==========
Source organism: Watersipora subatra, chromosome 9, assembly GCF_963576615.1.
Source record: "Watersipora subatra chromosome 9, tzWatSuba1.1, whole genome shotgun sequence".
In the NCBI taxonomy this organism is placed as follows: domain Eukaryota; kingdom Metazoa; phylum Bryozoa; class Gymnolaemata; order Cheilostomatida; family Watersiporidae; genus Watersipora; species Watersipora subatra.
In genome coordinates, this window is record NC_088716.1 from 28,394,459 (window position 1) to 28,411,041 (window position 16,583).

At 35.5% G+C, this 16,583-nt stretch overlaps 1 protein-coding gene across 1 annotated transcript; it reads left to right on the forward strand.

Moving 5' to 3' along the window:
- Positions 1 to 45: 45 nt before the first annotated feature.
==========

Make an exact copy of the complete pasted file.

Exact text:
Source organism: Watersipora subatra, chromosome 9, assembly GCF_963576615.1.
Source record: "Watersipora subatra chromosome 9, tzWatSuba1.1, whole genome shotgun sequence".
In the NCBI taxonomy this organism is placed as follows: domain Eukaryota; kingdom Metazoa; phylum Bryozoa; class Gymnolaemata; order Cheilostomatida; family Watersiporidae; genus Watersipora; species Watersipora subatra.
In genome coordinates, this window is record NC_088716.1 from 28,394,459 (window position 1) to 28,411,041 (window position 16,583).

At 35.5% G+C, this 16,583-nt stretch overlaps 1 protein-coding gene across 1 annotated transcript; it reads left to right on the forward strand.

Moving 5' to 3' along the window:
- Positions 1 to 45: 45 nt before the first annotated feature.